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    Wales Rally GB – Day 2 – Jari-Matti and Miikka are making up time!

    By jmlatvala.com 3 years agoNo Comments
    Home  /  WRC  /  Great Britain  /  Wales Rally GB – Day 2 – Jari-Matti and Miikka are making up time!

    Fightbacks: Latvala/Anttila and Mikkelsen/Jæger make up time and positions

    Jari-Matti Latvala/Miikka Anttila (FIN/FIN) are currently eighth after two of the three days of rallying. The Finnish pair launched a successful fightback and made up roughly a minute on their closest rivals on Saturday. Andreas Mikkelsen/Anders Jæger (N/N) climbed five places in the third world rally car from Wolfsburg and are now 14th overall. Both Volkswagen duos lost a lot of time in extreme conditions on Friday due to damaged drive shafts. However, they showed what they are capable of on Saturday.

    The Rally Great Britain paid a competitive visit to England for the first time this millennium. 1.8 kilometres of special stage were held outside Wales, in the form of the “Cholmondeley Castle” stage, which rounded off proceedings on Saturday. The competitors had to complete 99.91 kilometres without an intermediate service or tyre change on day two of the rally – and all that in extremely inhospitable conditions, with mud, sludge and heavy fog in places.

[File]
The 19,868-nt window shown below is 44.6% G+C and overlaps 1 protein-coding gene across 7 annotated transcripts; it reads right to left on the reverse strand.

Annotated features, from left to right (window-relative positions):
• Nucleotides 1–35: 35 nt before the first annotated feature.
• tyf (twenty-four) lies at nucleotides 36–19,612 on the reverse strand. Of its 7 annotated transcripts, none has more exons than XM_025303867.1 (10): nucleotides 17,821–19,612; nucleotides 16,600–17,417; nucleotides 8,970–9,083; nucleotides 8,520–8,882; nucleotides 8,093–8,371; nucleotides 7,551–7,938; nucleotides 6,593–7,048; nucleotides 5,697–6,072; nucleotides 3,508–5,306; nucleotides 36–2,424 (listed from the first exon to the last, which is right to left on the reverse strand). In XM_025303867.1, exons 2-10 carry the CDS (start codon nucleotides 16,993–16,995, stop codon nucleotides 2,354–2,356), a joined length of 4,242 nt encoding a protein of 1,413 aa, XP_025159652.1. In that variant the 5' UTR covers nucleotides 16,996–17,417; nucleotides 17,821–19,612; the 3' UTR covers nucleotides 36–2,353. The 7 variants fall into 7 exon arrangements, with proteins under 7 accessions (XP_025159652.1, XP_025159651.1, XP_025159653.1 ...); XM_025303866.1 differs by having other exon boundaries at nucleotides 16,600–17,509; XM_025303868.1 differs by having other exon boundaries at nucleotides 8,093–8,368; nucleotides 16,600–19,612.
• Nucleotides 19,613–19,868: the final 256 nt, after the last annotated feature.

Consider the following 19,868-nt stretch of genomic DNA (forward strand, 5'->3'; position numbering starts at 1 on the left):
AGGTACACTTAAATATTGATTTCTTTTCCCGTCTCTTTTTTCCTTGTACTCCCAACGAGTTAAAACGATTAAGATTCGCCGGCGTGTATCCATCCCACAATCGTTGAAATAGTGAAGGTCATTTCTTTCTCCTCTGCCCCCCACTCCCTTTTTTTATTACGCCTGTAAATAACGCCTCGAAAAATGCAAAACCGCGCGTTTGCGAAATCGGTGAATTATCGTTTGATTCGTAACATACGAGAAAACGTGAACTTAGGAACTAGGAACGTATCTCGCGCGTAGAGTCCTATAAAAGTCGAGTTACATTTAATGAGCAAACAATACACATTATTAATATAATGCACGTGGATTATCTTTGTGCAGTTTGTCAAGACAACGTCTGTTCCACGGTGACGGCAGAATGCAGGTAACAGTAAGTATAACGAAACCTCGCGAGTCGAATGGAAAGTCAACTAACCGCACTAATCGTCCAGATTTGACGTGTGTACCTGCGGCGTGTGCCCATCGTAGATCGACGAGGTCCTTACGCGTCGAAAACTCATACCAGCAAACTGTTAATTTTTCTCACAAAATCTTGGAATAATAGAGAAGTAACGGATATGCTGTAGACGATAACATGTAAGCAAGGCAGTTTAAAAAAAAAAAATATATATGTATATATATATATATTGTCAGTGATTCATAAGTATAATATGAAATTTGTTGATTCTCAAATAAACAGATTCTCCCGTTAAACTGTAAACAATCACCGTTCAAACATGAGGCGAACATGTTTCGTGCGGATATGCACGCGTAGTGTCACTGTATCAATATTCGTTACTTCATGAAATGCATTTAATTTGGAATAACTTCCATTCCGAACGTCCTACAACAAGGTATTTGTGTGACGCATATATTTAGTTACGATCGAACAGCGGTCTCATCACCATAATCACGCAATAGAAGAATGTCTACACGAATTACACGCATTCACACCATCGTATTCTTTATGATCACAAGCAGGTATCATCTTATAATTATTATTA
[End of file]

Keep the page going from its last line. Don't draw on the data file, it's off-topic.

Quotes after day two of the Rally Great Britain

    Jari-Matti Latvala, Volkswagen Polo R WRC #2
    “As far as the driving is concerned, today was a good day. Like yesterday, we soon got up to speed and then tried to go about making up some of the time that we lost yesterday. We obviously only had limited opportunities to make any progress in the overall standings. Despite this, we did make up over a minute on Mads Østberg and will try to take seventh place from him tomorrow and to do our bit for the team in the Manufacturers’ Championship.”

    And then there was …

    … a very special itinerary. During the three days of the Rally Great Britain, only four services are scheduled, instead of the usual eight or nine. As such, Friday and Saturday were defined by two extraordinary marathons – man and machine had to survive a total of 278.13 kilometres against the clock without a midday service on either day.

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